Browse by year:
The Smart Techie was renamed Siliconindia India Edition starting Feb 2012 to continue the nearly two decade track record of excellence of our US edition.

April - 2007 - issue > In My Opinion

The startup called India

Ashish Gupta
Saturday, March 31, 2007
Ashish Gupta
Growth, chaos; huge returns, uncertainty; inadequate leadership, opportunity to make a difference; big bets, lots of investment—these are some of the words that come to mind when thinking of India, as they do in the context of a startup. That way, India is a startup. While one cannot get too literal in applying any analogy, especially to a country like India, the startup analogy yields an interesting model for thinking and making decisions. Let’s look at some aspects of a startup—the ability to have impact, people related matters, organizational, and financial issues.

Impact: Most startups want to change the world and so does India. Our country has the potential, but she has to create her own path. Much as a startup seldom succeeds at beating incumbents at their own game, so will Indial have trouble if we merely emulate. We should avoid the mistakes made by other nations – in terms of learning from their varied approaches to urban development, energy, and healthcare.

While we do have legacy on many fronts, there are also many green-field fronts where we have relatively a clean sheet to write on. For individuals too, the room to make an impact is overwhelming – as is in a startup. Success in such a situation requires a lot of conviction to keep plugging away despite the odds being poor. Fortunately, there are legions of newly initiated people who have this conviction and the steel to take on the challenge. The adrenaline levels are running high, driven by growth, opportunity, value of stock market, the most recent “customer” win, or pure faith. We need to ensure that a bump on the way does not deter the ‘stalwarts’.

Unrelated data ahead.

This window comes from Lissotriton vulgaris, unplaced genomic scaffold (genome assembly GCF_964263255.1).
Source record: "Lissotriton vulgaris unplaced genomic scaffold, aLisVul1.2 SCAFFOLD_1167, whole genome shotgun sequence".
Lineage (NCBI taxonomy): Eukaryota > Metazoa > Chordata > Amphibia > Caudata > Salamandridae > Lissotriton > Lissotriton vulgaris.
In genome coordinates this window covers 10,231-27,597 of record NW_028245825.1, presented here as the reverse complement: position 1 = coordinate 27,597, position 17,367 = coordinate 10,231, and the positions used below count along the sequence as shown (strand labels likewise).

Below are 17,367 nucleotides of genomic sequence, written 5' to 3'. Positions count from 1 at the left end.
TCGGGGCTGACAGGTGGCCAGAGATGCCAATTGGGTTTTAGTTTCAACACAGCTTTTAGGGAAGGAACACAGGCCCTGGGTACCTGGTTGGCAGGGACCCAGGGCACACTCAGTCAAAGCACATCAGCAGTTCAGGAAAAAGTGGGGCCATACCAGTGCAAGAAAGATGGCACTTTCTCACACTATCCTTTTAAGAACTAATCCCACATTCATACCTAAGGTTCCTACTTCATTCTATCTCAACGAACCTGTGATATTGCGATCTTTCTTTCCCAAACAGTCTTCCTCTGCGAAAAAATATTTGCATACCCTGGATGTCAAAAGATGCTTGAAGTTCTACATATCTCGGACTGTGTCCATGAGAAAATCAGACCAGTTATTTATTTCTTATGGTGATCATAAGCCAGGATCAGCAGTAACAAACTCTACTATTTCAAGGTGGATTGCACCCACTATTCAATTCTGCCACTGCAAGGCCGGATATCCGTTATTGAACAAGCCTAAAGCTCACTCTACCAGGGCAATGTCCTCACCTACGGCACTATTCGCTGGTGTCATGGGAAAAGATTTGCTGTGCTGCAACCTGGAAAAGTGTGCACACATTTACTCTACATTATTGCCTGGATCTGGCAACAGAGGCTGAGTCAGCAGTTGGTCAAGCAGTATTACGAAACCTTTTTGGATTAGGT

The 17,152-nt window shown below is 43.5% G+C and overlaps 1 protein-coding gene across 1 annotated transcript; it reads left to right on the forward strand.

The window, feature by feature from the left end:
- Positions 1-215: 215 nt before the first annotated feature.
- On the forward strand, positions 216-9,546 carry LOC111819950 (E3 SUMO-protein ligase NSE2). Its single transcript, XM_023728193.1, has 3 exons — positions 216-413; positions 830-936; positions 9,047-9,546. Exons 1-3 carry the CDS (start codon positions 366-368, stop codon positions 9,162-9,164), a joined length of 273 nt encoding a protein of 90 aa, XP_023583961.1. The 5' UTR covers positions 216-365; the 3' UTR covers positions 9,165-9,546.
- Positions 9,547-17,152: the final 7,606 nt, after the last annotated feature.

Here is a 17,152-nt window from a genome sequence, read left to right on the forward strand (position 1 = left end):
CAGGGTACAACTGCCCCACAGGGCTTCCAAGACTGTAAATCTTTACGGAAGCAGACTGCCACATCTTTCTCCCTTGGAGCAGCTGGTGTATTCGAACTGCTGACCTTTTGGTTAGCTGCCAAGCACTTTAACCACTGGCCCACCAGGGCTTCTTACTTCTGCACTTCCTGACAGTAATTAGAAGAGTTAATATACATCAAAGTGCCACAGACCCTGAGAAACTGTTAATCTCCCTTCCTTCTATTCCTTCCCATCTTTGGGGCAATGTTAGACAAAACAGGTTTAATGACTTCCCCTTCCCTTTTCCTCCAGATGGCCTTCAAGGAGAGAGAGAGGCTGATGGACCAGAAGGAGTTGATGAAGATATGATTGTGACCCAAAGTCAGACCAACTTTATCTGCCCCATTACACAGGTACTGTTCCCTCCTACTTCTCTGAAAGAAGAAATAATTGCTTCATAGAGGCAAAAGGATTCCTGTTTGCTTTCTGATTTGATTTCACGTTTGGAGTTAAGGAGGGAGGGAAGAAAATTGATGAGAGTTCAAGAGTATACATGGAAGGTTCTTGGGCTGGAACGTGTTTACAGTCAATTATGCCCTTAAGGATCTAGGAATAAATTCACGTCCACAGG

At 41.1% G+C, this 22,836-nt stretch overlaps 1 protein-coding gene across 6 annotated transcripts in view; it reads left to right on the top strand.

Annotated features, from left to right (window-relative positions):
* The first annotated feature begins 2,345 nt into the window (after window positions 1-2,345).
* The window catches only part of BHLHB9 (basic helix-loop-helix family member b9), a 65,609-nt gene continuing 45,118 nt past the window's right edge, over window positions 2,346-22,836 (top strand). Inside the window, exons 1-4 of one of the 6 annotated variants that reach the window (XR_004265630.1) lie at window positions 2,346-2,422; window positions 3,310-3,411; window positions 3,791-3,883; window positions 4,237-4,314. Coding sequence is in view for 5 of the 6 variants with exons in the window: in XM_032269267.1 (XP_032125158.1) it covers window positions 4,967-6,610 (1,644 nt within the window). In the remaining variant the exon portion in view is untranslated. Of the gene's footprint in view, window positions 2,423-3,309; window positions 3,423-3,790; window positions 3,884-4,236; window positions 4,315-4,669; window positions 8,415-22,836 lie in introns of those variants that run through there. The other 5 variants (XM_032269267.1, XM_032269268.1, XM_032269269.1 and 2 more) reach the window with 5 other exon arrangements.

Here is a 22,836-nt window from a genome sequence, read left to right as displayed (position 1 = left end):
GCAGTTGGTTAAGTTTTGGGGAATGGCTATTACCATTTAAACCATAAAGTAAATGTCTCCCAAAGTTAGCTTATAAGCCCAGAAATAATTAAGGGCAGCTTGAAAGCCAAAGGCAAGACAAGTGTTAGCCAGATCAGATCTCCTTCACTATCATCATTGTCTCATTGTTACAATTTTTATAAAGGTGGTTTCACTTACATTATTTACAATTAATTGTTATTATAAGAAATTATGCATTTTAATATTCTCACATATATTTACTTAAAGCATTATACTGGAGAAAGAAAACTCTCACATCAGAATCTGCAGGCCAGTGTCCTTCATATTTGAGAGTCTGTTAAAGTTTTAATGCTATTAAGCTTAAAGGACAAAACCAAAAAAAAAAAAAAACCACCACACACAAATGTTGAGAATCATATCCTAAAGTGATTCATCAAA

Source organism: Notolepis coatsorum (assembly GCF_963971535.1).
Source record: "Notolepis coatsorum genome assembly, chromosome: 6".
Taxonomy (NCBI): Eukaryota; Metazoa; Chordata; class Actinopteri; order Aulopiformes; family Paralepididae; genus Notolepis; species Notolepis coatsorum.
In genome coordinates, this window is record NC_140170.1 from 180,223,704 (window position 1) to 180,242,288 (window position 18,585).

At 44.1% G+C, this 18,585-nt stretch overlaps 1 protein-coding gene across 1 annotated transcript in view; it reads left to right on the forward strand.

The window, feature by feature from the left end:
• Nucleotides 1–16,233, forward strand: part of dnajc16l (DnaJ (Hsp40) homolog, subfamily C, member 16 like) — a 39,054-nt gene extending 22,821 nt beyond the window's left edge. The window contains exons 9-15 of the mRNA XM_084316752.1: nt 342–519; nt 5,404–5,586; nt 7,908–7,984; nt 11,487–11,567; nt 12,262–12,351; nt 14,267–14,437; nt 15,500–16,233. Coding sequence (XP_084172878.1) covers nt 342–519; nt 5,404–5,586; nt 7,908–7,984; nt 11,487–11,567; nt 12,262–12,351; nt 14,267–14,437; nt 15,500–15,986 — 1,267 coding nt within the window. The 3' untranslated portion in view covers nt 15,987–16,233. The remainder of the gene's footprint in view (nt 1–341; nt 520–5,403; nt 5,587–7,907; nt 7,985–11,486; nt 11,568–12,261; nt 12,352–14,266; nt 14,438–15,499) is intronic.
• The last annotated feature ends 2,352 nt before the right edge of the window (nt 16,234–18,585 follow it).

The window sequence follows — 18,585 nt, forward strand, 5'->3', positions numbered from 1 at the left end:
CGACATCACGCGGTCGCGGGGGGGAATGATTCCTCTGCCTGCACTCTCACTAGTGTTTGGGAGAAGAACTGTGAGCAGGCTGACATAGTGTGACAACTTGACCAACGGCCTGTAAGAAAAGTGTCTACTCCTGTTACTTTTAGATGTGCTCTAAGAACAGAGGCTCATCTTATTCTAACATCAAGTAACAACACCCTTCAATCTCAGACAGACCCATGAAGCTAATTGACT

People front: Often, one joins a startup to take on disproportionate responsibility—for example, a manager from IBM dons the role of a VP in a startup. India has many “open positions” that provide ample opportunity for people to rise quickly and assume a lot of responsibility. However, there are a couple of things about India that need to change for it to feel like a great startup. One is attitude. It is vital to have people who posses the desire to do well and take responsibility for a problem. In general, the India team has a lot of pride in all kinds of things but not enough in the quality of work and the value of commitment; unless someone else is holding us to it. We constantly see examples of the ‘India slip’, that is, something left unfinished.

Be they misaligned tiles in airport corridors, user interfaces with spelling errors, or missing clasps in household plumbing. One can argue that indeed this is like a startup - sure - but it is a startup that needs fixing. The gap will be fatal when worthy competitors arrive. If we do not make a systemic correction in the attitudes of more members of our team, we could be in trouble. Clearly the country cannot ‘fire’ its citizens, but as consumers, managers, and professionals, we need to demand and deliver higher standards; and not be content with chalta hai quality.

Share on Twitter
Share on LinkedIn
Share on facebook